LOS ALTOS, Calif. - In a little less than seven weeks, Santa Clara County voters take to the polls to decide the fate of a sitting Superior Court Judge. Aaron Persky faces a recall effort fueled by his June 2016 decision to sentence a Stanford student guilty of sexual assault to six months in jail.
Proponents for and against the recall face-off Wednesday night in a debate. At issue: Should a sitting judge be removed if enough voters disapprove of a decision? Or is this a misguided step, that could harm the judiciary?
Nearly a year and a half after Brock Turner’s sentenced was served, the other shoe is poised to drop in the debate over Judge Aaron Persky..
“This is not about me. And it’s not about Judge Cordell,” said Stanford Law professor Michele Dauber.
She chairs the movement to recall Persky, claiming his sentence in the Turner case was too lenient due to bias.
“Judge Persky has a history and pattern of bias. He has show in case after case after case, that he will make decisions that will favor very privileged men who commit domestic violence or sex crimes,” said Dauber.
“He did nothing unlawful. This was one case,” countered retired Superior Court Judge LaDoris Cordell.
She is an outspoken critic of the recall movement. Cordell said using public pressure to remove a sitting judge harms the overall judiciary.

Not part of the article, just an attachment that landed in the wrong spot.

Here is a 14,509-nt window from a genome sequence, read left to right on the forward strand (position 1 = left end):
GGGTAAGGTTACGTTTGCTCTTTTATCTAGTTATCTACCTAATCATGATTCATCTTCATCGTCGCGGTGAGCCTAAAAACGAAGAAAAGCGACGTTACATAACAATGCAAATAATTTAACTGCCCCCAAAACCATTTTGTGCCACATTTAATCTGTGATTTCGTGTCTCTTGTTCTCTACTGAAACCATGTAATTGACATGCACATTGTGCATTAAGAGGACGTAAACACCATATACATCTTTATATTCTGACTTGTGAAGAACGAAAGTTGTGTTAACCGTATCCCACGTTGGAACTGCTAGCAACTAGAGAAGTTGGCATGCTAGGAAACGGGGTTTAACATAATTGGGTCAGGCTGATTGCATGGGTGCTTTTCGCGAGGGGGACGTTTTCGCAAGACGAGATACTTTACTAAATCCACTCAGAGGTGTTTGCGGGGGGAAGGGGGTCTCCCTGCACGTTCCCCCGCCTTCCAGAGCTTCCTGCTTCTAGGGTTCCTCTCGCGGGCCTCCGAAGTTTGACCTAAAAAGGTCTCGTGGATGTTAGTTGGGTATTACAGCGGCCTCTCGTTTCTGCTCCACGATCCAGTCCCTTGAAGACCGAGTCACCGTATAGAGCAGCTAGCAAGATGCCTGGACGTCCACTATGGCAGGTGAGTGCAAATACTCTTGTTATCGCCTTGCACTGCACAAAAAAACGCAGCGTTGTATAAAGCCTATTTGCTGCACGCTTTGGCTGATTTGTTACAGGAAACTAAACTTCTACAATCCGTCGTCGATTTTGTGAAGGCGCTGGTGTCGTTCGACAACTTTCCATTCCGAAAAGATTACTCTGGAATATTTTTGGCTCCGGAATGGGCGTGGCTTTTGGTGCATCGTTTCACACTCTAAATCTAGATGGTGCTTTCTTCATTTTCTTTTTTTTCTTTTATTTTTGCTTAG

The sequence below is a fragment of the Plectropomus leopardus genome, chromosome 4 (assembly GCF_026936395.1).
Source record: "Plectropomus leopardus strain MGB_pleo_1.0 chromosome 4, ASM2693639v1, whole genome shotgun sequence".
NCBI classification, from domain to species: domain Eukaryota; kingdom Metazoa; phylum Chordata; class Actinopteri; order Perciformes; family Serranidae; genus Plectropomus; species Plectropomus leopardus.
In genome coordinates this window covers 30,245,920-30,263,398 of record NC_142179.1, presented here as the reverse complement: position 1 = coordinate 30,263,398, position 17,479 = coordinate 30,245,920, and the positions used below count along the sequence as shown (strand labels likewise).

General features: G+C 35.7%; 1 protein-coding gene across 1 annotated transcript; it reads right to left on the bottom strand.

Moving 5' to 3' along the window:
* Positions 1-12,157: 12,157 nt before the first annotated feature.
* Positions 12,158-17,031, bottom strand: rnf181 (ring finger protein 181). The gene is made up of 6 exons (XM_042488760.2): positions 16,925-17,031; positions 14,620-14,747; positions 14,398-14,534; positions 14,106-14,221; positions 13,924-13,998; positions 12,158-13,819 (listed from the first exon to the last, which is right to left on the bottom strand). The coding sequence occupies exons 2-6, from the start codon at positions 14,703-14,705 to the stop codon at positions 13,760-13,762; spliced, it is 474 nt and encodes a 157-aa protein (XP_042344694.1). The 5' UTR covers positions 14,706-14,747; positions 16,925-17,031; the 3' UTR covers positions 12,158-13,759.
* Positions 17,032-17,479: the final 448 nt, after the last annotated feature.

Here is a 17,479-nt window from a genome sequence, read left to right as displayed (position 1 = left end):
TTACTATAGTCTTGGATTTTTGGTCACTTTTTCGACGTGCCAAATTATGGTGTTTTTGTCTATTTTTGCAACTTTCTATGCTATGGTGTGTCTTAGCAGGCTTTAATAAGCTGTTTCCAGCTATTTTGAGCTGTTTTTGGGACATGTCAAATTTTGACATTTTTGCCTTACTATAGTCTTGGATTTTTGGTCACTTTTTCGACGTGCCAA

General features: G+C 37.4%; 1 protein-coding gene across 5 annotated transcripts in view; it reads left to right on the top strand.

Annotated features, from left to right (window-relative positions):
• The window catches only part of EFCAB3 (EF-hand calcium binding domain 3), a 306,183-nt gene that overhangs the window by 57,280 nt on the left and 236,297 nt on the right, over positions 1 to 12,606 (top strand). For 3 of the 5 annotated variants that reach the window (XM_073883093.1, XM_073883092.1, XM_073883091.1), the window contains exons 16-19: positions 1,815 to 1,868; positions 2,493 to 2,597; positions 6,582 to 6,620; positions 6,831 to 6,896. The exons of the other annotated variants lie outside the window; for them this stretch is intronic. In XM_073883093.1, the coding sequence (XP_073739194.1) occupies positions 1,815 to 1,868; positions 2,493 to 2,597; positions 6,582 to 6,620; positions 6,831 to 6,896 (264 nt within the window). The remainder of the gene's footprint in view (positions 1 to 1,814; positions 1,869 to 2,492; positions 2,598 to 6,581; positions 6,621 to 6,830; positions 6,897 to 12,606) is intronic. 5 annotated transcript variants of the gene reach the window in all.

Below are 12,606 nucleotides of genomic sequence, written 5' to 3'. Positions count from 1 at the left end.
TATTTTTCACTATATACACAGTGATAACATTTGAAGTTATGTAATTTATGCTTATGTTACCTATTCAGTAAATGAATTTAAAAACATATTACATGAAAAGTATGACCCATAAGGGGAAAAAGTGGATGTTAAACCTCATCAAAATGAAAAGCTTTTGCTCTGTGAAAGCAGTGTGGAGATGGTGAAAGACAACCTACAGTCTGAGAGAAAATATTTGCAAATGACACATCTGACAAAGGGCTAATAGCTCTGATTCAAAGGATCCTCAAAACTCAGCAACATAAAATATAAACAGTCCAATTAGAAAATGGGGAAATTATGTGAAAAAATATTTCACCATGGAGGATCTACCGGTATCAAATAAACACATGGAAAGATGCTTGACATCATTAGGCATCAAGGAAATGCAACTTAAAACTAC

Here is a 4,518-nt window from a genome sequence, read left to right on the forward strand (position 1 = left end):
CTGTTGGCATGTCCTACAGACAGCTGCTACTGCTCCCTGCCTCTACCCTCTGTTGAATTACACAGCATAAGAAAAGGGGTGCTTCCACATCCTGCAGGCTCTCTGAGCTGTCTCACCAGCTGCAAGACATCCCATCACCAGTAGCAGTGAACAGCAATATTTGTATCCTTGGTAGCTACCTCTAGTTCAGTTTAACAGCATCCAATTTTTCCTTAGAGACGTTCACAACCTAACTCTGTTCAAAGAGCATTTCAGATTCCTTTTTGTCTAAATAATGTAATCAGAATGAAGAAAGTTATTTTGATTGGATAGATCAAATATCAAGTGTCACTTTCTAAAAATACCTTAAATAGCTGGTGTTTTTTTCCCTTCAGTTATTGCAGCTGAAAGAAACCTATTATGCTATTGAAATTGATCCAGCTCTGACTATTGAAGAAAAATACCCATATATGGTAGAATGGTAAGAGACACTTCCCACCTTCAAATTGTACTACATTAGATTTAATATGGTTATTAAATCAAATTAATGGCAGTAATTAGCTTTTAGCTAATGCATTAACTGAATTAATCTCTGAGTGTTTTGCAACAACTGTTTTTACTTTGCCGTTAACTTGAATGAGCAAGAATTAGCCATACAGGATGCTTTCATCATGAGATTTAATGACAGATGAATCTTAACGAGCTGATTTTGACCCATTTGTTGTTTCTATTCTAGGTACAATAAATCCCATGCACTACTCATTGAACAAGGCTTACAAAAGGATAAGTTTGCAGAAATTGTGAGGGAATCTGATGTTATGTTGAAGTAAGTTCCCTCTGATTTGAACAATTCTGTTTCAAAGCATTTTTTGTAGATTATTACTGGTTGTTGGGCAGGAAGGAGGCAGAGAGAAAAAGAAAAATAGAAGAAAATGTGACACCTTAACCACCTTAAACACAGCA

“We want judges who will make decisions based on the facts and the law, and not based on public pressure,” said Judge Cordell.
Representatives from the clashing viewpoints are slated to debate for 30 minutes Wednesday night at the Fremont Hills County Club in Los Altos Hills. The South Peninsula Area Republican Coalition, or SPARC, is hosting the event as part of its regular monthly meeting..
SPARC is charging 40 dollars for members and 45 dollars for non members to attend the debate. Critics say forcing people to pay is muting part of the electorate on a very important issue.
“Healthy debate is always a good thing,” said Vera Sloan, a San Jose-based political activist.
She said the scheduled debate does little good if the vast majority of voters cannot pay to attend and will not hear the arguments.
“Everyone needs to be able to participate. We don’t have a political system that says, you should have to pay to play,” said Sloan.
SPARC representatives said the costs cover their fees, and that interest in this month’s meeting mushroomed almost over night. Meanwhile, the two sides prepare for a first time face-off that could determine if one judge continues sitting, or is forced from the bench.
“It’s about nearly 100,000 voters in this county who have expressed strongly their desire to vote against Judge Persky,” said Dauber.
Cordell countered, “He’s a good and decent judge with a very good reputation.”
The debate begins at 7pm. Each representative will give their opinion for 15 minutes, then Q-and-A from the audience. SPARC representatives ae considering streaming the event to allow a greater audience to hear each position.